I have noticed this "either 1 star or 5" all over the place. Last time I went to pick up a car from the dealerschip they had me fill in this list of questions about the service while receiving the papers/explanation of the car/etc. It was perfectly fine so I was going to give 4 out of 5 on most of them... the guy there however asked me if I was satisfied, and after my "sure" he went on to explain the formula that the head office uses to determine if the dealership did its job right. Turns out that 4 out of 5 on every item does not meet that standard (saw the norms on the form and all) and can lead to a reprimand. Ridiculous, so I changed a couple to 5/5.
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Old 02-17-2017, 05:24 AM
Teuton Teuton is offline
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At my job, customers can rate our visits on a 1-5 scale, and anything less than a 5 raises eyebrows.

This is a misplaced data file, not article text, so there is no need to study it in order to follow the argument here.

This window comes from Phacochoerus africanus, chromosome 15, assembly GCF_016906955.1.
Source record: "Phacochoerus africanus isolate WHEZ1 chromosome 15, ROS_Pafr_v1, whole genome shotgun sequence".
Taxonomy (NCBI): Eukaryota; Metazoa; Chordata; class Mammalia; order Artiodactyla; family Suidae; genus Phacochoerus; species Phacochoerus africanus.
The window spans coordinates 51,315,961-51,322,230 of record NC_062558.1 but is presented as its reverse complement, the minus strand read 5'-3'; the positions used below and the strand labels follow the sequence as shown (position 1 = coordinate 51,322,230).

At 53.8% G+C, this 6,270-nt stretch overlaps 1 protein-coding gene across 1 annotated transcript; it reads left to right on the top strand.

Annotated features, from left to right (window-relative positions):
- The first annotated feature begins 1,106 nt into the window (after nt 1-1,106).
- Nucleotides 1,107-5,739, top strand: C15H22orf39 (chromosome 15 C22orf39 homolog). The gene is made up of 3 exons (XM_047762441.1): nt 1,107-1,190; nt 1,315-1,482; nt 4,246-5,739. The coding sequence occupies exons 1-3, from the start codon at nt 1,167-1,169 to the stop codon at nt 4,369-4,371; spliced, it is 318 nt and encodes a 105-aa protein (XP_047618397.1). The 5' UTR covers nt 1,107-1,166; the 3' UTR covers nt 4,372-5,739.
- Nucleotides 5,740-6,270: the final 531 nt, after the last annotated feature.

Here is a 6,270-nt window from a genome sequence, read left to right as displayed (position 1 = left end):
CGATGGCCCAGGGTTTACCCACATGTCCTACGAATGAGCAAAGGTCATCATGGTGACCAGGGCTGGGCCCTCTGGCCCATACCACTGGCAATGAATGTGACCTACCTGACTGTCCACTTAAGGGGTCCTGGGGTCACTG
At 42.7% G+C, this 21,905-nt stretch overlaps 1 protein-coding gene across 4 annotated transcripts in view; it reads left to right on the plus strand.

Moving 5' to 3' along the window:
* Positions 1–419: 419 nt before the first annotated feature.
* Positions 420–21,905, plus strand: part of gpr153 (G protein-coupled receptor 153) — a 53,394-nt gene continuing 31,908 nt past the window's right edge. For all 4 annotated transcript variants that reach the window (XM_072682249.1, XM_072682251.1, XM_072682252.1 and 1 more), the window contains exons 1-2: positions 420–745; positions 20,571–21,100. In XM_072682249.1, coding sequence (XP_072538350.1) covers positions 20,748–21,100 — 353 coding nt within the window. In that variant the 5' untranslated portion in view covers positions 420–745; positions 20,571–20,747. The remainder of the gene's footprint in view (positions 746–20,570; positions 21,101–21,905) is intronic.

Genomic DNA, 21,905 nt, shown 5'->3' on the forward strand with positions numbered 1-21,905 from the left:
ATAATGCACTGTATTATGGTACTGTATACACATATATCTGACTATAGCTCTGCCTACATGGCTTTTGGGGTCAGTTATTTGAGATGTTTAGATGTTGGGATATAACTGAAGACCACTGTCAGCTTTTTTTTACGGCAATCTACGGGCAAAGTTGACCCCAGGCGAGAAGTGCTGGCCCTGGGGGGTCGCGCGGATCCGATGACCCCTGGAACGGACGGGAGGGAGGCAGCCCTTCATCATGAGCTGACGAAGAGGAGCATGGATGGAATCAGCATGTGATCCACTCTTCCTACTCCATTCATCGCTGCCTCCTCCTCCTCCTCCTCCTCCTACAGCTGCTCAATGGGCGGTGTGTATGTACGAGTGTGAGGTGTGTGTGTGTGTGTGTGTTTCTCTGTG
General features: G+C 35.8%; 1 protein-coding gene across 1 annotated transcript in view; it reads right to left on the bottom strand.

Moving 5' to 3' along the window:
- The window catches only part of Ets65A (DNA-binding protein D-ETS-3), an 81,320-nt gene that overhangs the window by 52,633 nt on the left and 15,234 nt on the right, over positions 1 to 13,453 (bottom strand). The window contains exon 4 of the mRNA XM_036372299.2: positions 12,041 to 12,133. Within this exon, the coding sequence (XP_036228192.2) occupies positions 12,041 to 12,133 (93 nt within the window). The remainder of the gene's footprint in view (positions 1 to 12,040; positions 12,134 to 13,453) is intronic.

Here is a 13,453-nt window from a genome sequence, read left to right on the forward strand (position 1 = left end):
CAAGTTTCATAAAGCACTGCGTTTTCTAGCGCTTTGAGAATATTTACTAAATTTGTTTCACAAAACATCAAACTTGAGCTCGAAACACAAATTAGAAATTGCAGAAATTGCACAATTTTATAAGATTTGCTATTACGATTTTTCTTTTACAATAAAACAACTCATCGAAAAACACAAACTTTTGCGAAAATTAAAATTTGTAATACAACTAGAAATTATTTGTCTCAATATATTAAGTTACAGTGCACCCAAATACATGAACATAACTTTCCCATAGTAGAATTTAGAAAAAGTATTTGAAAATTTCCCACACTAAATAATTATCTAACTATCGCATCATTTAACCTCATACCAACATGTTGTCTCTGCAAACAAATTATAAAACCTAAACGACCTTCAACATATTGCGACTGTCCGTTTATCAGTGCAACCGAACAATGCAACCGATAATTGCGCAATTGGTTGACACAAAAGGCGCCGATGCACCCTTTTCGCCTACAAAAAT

However, our yearly appraisals also use a 5 point scale, but the appraisers don't give out 1s or 5s at all - they say if you deserve a 1 you'd have at least had written warnings, and 5 means perfection, and no one is perfect. So it's essentially a 3 point scale. Of course, anything less than 4 is bad.
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Old 02-17-2017, 05:29 AM
hogarth hogarth is offline
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Quote:
Originally Posted by polar bear View Post
I have noticed this "either 1 star or 5" all over the place. Last time I went to pick up a car from the dealerschip they had me fill in this list of questions about the service while receiving the papers/explanation of the car/etc. It was perfectly fine so I was going to give 4 out of 5 on most of them... the guy there however asked me if I was satisfied, and after my "sure" he went on to explain the formula that the head office uses to determine if the dealership did its job right. Turns out that 4 out of 5 on every item does not meet that standard (saw the norms on the form and all) and can lead to a reprimand. Ridiculous, so I changed a couple to 5/5.